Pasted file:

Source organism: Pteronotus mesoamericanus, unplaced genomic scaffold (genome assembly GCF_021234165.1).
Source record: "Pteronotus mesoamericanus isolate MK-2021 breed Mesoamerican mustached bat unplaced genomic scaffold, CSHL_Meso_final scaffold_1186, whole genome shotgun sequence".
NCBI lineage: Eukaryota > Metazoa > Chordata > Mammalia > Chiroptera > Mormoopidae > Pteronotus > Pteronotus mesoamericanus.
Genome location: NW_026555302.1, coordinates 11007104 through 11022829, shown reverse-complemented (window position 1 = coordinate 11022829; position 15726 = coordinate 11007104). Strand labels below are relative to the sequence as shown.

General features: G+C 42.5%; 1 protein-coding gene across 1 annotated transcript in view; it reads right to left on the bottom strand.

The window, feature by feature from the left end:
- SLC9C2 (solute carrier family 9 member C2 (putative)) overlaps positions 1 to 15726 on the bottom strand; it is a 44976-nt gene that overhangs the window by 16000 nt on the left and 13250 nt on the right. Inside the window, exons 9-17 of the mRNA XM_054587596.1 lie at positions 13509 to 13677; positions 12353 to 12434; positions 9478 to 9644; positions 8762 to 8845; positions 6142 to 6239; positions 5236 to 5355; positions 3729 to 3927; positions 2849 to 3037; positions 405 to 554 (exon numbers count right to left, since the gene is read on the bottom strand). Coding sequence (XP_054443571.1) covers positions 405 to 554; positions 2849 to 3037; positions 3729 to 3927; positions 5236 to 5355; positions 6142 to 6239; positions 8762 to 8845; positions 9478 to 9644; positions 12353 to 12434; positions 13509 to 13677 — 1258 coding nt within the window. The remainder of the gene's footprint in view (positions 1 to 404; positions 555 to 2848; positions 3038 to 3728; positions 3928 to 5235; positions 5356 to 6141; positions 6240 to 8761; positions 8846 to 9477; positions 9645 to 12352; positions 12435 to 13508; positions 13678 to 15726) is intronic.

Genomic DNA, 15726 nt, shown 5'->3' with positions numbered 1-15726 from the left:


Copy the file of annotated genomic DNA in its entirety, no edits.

Source organism: Pteronotus mesoamericanus, unplaced genomic scaffold (genome assembly GCF_021234165.1).
Source record: "Pteronotus mesoamericanus isolate MK-2021 breed Mesoamerican mustached bat unplaced genomic scaffold, CSHL_Meso_final scaffold_1186, whole genome shotgun sequence".
NCBI lineage: Eukaryota > Metazoa > Chordata > Mammalia > Chiroptera > Mormoopidae > Pteronotus > Pteronotus mesoamericanus.
Genome location: NW_026555302.1, coordinates 11007104 through 11022829, shown reverse-complemented (window position 1 = coordinate 11022829; position 15726 = coordinate 11007104). Strand labels below are relative to the sequence as shown.

General features: G+C 42.5%; 1 protein-coding gene across 1 annotated transcript in view; it reads right to left on the bottom strand.

The window, feature by feature from the left end:
- SLC9C2 (solute carrier family 9 member C2 (putative)) overlaps positions 1 to 15726 on the bottom strand; it is a 44976-nt gene that overhangs the window by 16000 nt on the left and 13250 nt on the right. Inside the window, exons 9-17 of the mRNA XM_054587596.1 lie at positions 13509 to 13677; positions 12353 to 12434; positions 9478 to 9644; positions 8762 to 8845; positions 6142 to 6239; positions 5236 to 5355; positions 3729 to 3927; positions 2849 to 3037; positions 405 to 554 (exon numbers count right to left, since the gene is read on the bottom strand). Coding sequence (XP_054443571.1) covers positions 405 to 554; positions 2849 to 3037; positions 3729 to 3927; positions 5236 to 5355; positions 6142 to 6239; positions 8762 to 8845; positions 9478 to 9644; positions 12353 to 12434; positions 13509 to 13677 — 1258 coding nt within the window. The remainder of the gene's footprint in view (positions 1 to 404; positions 555 to 2848; positions 3038 to 3728; positions 3928 to 5235; positions 5356 to 6141; positions 6240 to 8761; positions 8846 to 9477; positions 9645 to 12352; positions 12435 to 13508; positions 13678 to 15726) is intronic.

Genomic DNA, 15726 nt, shown 5'->3' with positions numbered 1-15726 from the left: